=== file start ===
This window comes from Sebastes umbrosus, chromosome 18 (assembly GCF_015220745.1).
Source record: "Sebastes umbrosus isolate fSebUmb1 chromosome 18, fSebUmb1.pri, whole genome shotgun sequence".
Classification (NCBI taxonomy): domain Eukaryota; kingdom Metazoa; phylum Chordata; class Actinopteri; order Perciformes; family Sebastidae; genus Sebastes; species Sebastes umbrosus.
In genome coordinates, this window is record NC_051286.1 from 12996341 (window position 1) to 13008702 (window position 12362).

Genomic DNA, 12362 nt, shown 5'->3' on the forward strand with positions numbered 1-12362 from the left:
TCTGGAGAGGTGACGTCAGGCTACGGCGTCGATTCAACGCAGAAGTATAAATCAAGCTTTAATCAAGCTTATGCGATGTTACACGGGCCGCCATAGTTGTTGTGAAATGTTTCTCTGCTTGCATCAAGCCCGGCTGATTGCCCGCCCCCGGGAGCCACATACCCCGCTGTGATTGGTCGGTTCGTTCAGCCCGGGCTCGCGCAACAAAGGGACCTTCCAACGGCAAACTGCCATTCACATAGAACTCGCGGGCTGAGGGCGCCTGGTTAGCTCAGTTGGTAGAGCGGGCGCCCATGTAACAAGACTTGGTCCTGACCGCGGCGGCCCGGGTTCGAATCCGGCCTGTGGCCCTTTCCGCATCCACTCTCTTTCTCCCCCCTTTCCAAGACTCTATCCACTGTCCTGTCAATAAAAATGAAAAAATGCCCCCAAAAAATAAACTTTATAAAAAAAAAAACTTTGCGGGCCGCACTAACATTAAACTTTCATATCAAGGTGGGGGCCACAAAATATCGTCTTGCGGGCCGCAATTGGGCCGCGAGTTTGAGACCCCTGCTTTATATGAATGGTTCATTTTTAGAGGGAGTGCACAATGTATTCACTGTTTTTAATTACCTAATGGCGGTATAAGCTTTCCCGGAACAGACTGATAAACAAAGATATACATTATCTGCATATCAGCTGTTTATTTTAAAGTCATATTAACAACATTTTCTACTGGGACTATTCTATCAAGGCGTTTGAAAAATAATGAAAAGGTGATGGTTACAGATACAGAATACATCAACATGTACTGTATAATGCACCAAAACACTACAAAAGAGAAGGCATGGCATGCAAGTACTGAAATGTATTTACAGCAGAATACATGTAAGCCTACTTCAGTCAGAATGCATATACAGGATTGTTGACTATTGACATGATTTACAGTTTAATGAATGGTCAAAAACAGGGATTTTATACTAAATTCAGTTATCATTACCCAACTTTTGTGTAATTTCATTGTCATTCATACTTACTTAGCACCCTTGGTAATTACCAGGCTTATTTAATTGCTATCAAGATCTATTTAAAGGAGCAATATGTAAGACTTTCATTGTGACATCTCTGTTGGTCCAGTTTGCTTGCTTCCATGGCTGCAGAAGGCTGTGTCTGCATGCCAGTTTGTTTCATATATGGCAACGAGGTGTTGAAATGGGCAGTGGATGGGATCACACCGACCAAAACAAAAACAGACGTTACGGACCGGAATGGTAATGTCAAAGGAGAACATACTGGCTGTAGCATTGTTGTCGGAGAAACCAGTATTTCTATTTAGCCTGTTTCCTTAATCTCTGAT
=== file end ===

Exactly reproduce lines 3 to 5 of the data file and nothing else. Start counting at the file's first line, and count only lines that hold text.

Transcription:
Classification (NCBI taxonomy): domain Eukaryota; kingdom Metazoa; phylum Chordata; class Actinopteri; order Perciformes; family Sebastidae; genus Sebastes; species Sebastes umbrosus.
In genome coordinates, this window is record NC_051286.1 from 12996341 (window position 1) to 13008702 (window position 12362).

Genomic DNA, 12362 nt, shown 5'->3' on the forward strand with positions numbered 1-12362 from the left: